Dietary Phytoestrogens and Bone Metabolism
|Study Design:||Allocation: Randomized
Primary Purpose: Treatment
|Official Title:||Dietary Phytoestrogens and Bone Metabolism|
|Estimated Study Completion Date:||December 2005|
Osteoporosis in postmenopausal women is one of the most important public health challenges of our time. With millions of women affected and billions of dollars being spent for its complications, we need to develop effective approaches to this disease. Postmenopausal women are at particular risk because the loss of estrogen associated with the menopause leads to bone loss of much greater magnitude than one would expect on the basis of age alone. Estrogen replacement therapy, a logical and effective therapeutic approach, has been associated with serious concerns about adverse events and, thus, limited use. The recent development of selective estrogen receptor modulators (SERMS) may help if they continue to show promise. Interest in natural sources of estrogenic substances to prevent postmenopausal bone loss is an expected outgrowth of the general interest in alternative medicinals for a wide variety of human disorders. Concerns about the potential for adverse consequences of the conventional use of estrogen replacement therapy, and limited knowledge about long term use of SERMS- add support to this quest. No systematic investigation of the role of dietary phytoestrogens on bone mass and skeletal dynamics has yet been conducted. With the dramatic increase in interest in these sources of estrogenic activity, it is important for us to determine whether these agents are efficacious. Otherwise, this field will be plagued for years to come by incomplete, anecdotal and scientifically poorly documented actions of these agents on bone metabolism. It is our expectation that this study will begin to provide the documentary information that the field so clearly needs. The rationale for exploring the potential for phytoestrogens in the maintenance of skeletal health in postmenopausal women is clear and compelling.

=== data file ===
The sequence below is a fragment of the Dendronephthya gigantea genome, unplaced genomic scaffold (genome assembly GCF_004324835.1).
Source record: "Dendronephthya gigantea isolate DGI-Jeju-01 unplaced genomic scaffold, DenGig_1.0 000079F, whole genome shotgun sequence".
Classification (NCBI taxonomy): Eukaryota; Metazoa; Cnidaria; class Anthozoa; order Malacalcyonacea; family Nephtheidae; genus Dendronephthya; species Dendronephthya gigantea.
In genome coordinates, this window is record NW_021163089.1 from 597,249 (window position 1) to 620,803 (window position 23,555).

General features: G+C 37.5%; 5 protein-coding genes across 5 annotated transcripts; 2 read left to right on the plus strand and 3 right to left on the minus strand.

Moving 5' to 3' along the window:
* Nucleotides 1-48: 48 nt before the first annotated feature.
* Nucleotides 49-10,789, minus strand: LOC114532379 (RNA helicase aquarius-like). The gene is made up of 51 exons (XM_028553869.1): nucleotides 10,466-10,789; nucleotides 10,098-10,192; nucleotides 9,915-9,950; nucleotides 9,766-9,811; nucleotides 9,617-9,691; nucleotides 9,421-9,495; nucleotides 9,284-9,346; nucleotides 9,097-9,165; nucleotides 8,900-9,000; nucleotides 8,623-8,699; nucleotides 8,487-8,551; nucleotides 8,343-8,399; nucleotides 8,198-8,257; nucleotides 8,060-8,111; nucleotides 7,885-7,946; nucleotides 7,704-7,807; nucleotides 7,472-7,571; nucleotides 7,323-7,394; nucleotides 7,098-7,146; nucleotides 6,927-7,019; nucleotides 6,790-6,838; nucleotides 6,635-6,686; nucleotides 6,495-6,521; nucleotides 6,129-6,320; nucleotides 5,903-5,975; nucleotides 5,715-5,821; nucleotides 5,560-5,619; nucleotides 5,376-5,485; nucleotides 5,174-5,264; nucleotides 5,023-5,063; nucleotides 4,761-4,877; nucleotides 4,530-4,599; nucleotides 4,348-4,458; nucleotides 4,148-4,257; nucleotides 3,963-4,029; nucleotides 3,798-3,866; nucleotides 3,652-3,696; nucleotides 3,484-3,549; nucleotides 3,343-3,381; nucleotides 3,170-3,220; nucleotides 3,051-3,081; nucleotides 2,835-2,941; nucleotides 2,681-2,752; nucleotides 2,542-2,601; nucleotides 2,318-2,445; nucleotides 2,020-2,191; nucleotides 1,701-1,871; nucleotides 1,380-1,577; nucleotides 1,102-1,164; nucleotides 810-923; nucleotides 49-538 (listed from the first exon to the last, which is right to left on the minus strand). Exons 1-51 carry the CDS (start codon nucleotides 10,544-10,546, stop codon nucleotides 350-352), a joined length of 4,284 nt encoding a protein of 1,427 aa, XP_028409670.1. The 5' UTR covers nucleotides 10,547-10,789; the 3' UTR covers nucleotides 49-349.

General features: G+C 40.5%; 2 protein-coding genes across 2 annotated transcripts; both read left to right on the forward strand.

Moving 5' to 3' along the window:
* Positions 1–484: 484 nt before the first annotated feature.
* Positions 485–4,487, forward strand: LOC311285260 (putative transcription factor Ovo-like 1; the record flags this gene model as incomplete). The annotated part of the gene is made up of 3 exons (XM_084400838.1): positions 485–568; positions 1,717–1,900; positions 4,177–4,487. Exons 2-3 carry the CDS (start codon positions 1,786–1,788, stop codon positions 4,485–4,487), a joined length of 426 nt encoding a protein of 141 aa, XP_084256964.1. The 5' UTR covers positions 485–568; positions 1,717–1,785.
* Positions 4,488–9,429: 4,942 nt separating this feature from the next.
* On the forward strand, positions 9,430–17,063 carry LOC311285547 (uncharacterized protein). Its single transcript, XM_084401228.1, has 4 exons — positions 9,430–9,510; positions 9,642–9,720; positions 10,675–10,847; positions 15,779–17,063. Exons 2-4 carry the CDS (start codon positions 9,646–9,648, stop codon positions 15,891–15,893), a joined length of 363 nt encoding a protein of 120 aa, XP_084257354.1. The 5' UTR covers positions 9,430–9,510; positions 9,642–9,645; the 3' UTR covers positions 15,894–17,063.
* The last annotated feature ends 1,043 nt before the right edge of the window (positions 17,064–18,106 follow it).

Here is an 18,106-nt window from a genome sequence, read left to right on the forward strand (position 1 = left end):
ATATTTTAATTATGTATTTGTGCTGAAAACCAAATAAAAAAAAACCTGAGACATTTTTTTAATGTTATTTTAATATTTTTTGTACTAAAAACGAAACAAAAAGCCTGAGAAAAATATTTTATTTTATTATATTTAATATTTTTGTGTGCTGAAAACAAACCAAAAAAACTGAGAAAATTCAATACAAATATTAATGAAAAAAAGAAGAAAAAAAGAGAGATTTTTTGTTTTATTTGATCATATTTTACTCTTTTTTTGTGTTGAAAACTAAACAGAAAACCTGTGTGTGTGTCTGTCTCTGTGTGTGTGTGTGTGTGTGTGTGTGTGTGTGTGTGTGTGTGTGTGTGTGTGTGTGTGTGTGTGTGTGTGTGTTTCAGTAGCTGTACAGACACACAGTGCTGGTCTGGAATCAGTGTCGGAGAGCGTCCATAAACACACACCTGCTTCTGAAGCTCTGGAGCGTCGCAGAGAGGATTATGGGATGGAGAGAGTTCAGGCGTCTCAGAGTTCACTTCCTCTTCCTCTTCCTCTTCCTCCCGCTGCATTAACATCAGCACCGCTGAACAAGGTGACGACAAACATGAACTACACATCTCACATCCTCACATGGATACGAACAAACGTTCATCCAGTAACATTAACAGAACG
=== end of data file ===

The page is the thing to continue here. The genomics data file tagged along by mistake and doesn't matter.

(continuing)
Women will be randomly assigned to one of three healthy eating plans and, over the course of the year-long study, will learn to choose and cook foods to help optimize health as they go through menopause and beyond.
Please refer to this study by its ClinicalTrials.gov identifier: NCT00010686
|United States, New York|
|Columbia University/Health Science Division|
|New York, New York, United States, 10032|
|Principal Investigator:||Dr. John P. Bilezikian||Columbia University|